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Controversial "Jeopardy!" Champ Slammed for "Arrogant" In-Game Behaviors

Yogesh Raut's "smug" remarks have fans riled up on social media.

Jeopardy! Tournament of Champions (ToC) winner Yogesh Raut is one of the most controversial players to ever compete on the Alex Trebek Stage. Over the course of his Jeopardy! career, Raut has been ridiculed by fans for his dramatic buzzing techniques and unsavory in-game behaviors. He's also gotten heat from his Jeopardy! peers for bashing the beloved quiz show online. And now, Raut is getting flak for his unsportsmanlike attitude on the Season 2 finale of Jeopardy! Masters.

RELATED: "Jeopardy!" Champ Slammed for "Awkward" Response to Fellow Players: "Sore Loser."

On May 22, the Masters tournament came to a head when contestants James Holzhauer, Victoria Groce, and Raut advanced to the finals. Groce and Raut were neck and neck for much of the competition, but it was ultimately Groce who came up on top. However, it's Raut who's making post-game headlines for his "arrogant" behavior.

The Washington-based scientist found himself quibbling over semantics with host Ken Jennings throughout the game. According to The Sun, the pair were dueling over the correct pronunciation of "Everest" after Jennings read a clue that said, "In 1823, this eponymous man was elevated to superintendent of the survey of India."

Raut was the first to buzz in, answering, "Who is Everest." While his answer was correct, his pronunciation was not. Raut pronounced it Ee-ver-est, only for Jennings to correct his articulation with the Ever-est pronunciation.

Before Jennings could read the next clue, Raut responded, "He pronounced it Ee-ver-est." Jennings moved the game forward, but not before letting out a quiet snicker.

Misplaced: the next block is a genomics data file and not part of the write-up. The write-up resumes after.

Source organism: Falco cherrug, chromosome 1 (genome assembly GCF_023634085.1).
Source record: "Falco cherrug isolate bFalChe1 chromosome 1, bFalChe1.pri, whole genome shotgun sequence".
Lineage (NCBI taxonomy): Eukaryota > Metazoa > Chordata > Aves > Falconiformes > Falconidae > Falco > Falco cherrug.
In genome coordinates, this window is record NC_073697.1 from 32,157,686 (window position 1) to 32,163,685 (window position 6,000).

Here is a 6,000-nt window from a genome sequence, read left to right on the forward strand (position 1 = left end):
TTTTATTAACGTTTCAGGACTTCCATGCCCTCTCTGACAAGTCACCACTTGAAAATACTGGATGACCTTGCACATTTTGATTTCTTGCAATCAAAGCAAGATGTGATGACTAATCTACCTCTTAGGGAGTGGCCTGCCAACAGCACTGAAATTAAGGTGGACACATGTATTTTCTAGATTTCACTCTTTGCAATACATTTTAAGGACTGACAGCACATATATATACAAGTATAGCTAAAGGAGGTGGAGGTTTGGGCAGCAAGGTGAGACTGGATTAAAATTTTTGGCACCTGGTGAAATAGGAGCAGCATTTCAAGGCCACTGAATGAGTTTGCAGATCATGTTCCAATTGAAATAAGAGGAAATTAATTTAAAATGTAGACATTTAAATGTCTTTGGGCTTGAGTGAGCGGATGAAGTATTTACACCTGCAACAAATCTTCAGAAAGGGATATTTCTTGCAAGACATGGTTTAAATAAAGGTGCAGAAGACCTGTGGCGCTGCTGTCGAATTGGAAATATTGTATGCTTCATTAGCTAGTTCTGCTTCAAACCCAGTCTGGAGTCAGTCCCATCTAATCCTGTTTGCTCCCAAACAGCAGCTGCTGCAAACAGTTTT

In a post-game Reddit thread, fans were quick to chastise Raut's "smug" behavior and sideline the former champ from their list of Jeopardy! greats.

RELATED: "Jeopardy!" Producer Defends "Brutal" Category After Viewer Complaints.

"Yogesh correcting the pronunciation of Everest really proves his nerd bonafides," wrote one Redditor, to which someone else responded, "I thought it was shockingly rude and arrogant. Ken's chuckle was a gracious reaction."

"People were hoping he'd redeemed himself after his temper tantrum when he lost his original run, but I just don't see it," said another, adding that Raut's remarks "cements him in my mind as one of the most smug players I've ever seen."

"I agree completely. He's a jerk," chimed another fan.

Raut ruffled feathers yet again when he mispronounced the name of a famous hip-hop group during the sports category "The World Revolves Around Jason Kelce." Masters contestants were treated to a surprise cameo from the retired football player himself, who virtually offered Jeopardy! clues related to his own life.


"I was a key part of our quarterback sneak known as the 'Tush Push.' So I always smile knowingly when I hear their song, 'Ah, push it, push it good, ah push it, push it real good,'" Kelce offered.

Raut was the first player to hit the buzzer, answering, "Who was Salt and Pepa." As '80s hip-hop fans know, the group's name is actually Salt-N-Pepa.

Despite his mispronunciation, Raut was still awarded the points—but not before Jennings could correct his pronunciation.

"Yes, I think they might've said Salt-N-Pepa, but you got it," Jennings said. He waited a beat before adding, "Like Ee-ver-est."

On Reddit, fans argued that Raut's answer was technically incorrect. Several also slammed Jeopardy! for being inconsistent with its mispronunciation rules, citing a similar incident that occurred in 2018 when a player answered "Gangster Paradise" instead of "Gangsta Paradise" in reference to Coolio's rap hit.

"I'm surprised they accepted Salt and Pepa for Salt N Pepa. Seems like a Gansta's Paradise situation where too much was pronounced," claimed one person.

Another said, "Salt 'AND' Pepa should definitely have been ruled incorrect."

"I can't believe they gave him credit for this. If book/movie titles have to be exact shouldn't artists' names also have to be exact? We thought for sure they were going to come back from the break with a scoring correction," a fan reasoned.

On X, one user wrote, "Wait… they accepted Yogesh's clearly pronounced Salt AND Pepa as correct, when GangstER's Paradise was famously ruled incorrect?"

Emily Weaver
Emily is a NYC-based freelance entertainment and lifestyle writer — though, she’ll never pass up the opportunity to talk about women’s health and sports (she thrives during the Olympics). Read more
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